Sustainability is a global issue. A sustainable supply chain is one that is environmentally friendly, socially responsible, and economically sustainable. In the fashion industry, disposable fashion under the fast fashion concept has become a trend. In this trend, fashion supply chains must be highly responsive to market changes and able to produce fashion products in very small quantities to satisfy changing consumer needs. As a result, new styles will appear in the market within a very short time and fashion brands such as Zara can reduce the whole process cycle from conceptual design to a final ready-to-sell “well-produced and packaged” product on the retail sales floor within 15 days. Interestingly, in this trend, debates relating to sustainability arise. For example, is this kind of disposable fashion under the fast fashion concept environmentally unfriendly? From the consumer’s perspective, the answer seems to be definitely “yes” because consumers only use the fashion items for a short period before replacing them with new ones. The disposal of fashion products because they are “fashion-obsolete” creates waste and causes environmental problems. However, from the supply chain’s perspective, the fast fashion concept helps to better match supply and demand and lower inventory. Moreover, since many fast fashion companies, e.g., Zara, H&M, and Topshop, adopt a local sourcing approach and obtain supply from local manufacturers (to cut lead time), the corresponding carbon print is more reduced. Thus, this local sourcing scheme under fast fashion would enhance the level of environmental friendliness compared with the more traditional offshore sourcing. Furthermore, since the fashion supply chain is notorious for generating high volumes of pollutants, involving hazardous materials in the production processes, and producing products by companies with low social responsibility, new management principles and theories, especially the ones that take into account consumer behaviors and preferences, need to be developed to address many of these issues in order to achieve the goal of sustainable fashion supply chain management. Despite being an important and timely topic, there is currently an absence of a comprehensive reference source that provides state-of-the-art findings on related research in sustainable fashion supply chain management.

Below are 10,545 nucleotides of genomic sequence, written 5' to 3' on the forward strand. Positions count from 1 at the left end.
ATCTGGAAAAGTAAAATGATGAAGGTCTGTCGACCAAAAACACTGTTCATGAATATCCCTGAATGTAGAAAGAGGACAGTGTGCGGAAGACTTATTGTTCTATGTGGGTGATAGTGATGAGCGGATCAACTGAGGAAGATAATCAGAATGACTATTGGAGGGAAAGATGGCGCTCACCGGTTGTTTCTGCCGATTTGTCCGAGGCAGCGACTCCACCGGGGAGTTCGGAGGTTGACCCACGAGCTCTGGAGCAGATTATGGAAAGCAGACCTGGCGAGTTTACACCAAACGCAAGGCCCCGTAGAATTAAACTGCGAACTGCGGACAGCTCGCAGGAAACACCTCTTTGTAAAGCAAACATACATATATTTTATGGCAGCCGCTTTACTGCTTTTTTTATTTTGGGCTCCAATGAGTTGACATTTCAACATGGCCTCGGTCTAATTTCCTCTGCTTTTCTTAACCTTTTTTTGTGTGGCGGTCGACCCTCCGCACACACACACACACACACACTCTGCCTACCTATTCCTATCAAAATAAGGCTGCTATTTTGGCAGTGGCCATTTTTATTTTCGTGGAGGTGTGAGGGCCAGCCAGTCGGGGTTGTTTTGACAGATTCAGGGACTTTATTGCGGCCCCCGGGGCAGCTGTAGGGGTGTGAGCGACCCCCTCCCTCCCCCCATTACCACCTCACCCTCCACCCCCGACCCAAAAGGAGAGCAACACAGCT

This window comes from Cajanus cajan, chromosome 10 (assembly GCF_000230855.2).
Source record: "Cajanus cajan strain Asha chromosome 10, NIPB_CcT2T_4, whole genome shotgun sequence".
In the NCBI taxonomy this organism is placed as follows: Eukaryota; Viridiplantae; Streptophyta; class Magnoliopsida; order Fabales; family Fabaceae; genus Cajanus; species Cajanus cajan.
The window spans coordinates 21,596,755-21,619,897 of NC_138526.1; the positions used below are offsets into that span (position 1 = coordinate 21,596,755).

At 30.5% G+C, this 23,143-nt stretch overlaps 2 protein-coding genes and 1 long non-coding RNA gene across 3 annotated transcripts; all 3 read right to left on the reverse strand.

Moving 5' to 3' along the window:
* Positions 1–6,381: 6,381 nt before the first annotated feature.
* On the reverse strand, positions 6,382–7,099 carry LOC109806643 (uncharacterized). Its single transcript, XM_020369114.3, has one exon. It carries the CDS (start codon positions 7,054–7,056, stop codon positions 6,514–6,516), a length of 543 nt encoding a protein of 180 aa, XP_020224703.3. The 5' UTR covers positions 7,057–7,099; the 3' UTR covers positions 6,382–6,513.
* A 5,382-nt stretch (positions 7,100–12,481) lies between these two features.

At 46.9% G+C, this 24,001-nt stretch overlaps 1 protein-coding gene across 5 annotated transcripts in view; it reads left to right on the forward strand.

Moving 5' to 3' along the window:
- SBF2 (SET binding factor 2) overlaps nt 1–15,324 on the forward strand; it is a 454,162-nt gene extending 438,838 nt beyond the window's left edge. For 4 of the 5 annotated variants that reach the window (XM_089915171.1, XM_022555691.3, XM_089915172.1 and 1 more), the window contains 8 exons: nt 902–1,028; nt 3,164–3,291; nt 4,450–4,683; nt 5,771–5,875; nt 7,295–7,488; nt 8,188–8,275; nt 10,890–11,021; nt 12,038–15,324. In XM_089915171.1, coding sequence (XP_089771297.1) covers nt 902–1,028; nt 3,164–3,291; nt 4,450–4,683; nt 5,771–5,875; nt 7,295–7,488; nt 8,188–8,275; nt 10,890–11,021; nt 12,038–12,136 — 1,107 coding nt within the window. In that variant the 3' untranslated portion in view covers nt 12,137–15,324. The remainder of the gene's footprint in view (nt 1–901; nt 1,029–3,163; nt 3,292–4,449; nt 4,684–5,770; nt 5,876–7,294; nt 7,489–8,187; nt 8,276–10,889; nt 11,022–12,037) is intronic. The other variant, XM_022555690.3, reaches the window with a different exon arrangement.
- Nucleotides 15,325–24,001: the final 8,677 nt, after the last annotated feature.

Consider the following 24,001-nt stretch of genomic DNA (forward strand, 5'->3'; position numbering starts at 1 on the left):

In viewof the above, upon the invitation by the Series Editor Professor Christopher Tang, we have co-edited this Springer research handbook. This handbook contains three parts, organized under the headings of “Reviews and Discussions,” “Analytical Research,” and “Empirical Research,” and features peer-reviewed papers contributed by researchers from Asia, Europe, and the USA. The specific topics covered include the following:
1. Reverse logistics of US carpet recycling
2. Green brand strategies in the fashion industry
3. Impacts of social media on consumers’ disposals of apparel
4. Fashion supply chain network competition with ecolabeling
5. Reverse logistics as a sustainable supply chain practice for the fashion industry
6. Apparel manufacturers’ path to world class corporate social responsibility
7. Sustainable supply chain management in the slow-fashion industry
8. Mass market second-hand clothing retail operations in Hong Kong
9. Constraints and drivers of growth in the ethical fashion sector: The case of France
10. Effects of used garment collection programs in fast fashion brands

We are very pleased to see that this handbook contains many new findings with valuable implications for sustainable supply chain management.We believe that the findings reported in this handbook not only provide important insights to academic researchers and practitioners, but also help lay the foundation for further research on sustainable fashion supply chain management. To the best of our knowledge, this book is a pioneering book that specifically explores sustainable fashion supply chain management in literature.

We would like to take this opportunity to sincerely thank Professor Christopher Tang for inviting us to develop this important book project and Mr. MatthewAmboy for his helpful advice along the course of carrying out this project.We are also very grateful to all the authors who have contributed their research to this handbook.We are indebted to the reviewers who reviewed the submitted papers and provided us with constructive comments. In particular, we thank Christy Cagle, Linda Chow, Kannan Govindan, Claire Hau, and Jerry Shen for their insightful comments on this book, and Hau-Ling Chan and Wing-Yan Li for their helpful assistance. We also acknowledge the funding support of The Hong Kong Polytechnic University. Last but not least, we thank our families, colleagues, and students, who have been supporting us during the development of this important handbook.